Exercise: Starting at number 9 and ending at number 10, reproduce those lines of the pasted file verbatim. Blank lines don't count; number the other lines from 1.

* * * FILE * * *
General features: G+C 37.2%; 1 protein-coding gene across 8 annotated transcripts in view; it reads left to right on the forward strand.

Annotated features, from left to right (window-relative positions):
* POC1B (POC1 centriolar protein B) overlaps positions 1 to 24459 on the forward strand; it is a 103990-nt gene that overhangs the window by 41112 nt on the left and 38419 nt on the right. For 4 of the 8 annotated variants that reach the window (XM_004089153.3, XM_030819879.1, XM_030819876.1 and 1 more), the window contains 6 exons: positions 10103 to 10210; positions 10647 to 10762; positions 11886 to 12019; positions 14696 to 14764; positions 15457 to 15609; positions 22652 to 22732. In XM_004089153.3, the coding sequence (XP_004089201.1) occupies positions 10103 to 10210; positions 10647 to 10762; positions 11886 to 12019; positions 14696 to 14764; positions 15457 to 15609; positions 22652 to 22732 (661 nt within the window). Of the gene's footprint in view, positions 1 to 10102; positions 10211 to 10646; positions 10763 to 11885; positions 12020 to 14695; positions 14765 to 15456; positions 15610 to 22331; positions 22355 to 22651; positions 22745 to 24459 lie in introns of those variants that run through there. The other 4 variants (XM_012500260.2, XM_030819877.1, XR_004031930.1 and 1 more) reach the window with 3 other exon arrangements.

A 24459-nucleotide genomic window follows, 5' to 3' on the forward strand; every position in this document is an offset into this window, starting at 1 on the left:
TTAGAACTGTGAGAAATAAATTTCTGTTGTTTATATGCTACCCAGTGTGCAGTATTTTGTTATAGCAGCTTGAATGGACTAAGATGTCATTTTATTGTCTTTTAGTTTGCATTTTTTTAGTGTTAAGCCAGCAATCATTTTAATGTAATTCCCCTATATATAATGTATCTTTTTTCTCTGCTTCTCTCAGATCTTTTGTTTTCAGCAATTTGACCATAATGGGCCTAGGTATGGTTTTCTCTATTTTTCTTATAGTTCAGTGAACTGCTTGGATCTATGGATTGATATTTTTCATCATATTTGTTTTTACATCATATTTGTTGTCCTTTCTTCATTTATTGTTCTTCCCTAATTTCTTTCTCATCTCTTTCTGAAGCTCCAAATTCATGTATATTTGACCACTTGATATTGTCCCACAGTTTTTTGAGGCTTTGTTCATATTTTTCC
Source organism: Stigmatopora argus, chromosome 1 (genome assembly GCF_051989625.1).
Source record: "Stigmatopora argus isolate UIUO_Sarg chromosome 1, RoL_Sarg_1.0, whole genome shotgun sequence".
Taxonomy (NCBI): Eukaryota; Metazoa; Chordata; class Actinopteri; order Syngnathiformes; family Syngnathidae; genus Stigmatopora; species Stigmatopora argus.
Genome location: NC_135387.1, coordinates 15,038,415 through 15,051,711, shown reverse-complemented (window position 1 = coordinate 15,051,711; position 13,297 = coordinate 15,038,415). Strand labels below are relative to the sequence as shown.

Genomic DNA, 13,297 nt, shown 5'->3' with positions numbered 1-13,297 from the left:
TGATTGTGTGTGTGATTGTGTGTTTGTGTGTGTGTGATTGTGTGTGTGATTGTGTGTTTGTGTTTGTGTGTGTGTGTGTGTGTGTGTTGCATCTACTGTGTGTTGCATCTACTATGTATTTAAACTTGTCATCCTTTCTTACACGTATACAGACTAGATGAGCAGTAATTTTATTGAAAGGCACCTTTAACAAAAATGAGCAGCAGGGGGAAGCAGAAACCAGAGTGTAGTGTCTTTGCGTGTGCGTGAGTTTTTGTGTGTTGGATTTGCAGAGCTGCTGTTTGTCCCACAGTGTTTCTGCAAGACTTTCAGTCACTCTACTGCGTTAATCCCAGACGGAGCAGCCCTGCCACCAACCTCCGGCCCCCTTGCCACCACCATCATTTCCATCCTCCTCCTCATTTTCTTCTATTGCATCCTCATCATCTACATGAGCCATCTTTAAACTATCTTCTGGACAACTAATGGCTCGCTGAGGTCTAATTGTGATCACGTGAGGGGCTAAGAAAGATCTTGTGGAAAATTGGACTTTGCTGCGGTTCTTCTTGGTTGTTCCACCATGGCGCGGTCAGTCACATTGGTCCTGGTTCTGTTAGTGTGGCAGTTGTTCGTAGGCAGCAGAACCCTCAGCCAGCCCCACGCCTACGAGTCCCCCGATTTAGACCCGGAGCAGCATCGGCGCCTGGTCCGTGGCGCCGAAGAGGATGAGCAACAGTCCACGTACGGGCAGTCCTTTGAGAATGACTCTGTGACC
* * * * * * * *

Genome location: NC_135387.1, coordinates 15,038,415 through 15,051,711, shown reverse-complemented (window position 1 = coordinate 15,051,711; position 13,297 = coordinate 15,038,415). Strand labels below are relative to the sequence as shown.

Genomic DNA, 13,297 nt, shown 5'->3' with positions numbered 1-13,297 from the left: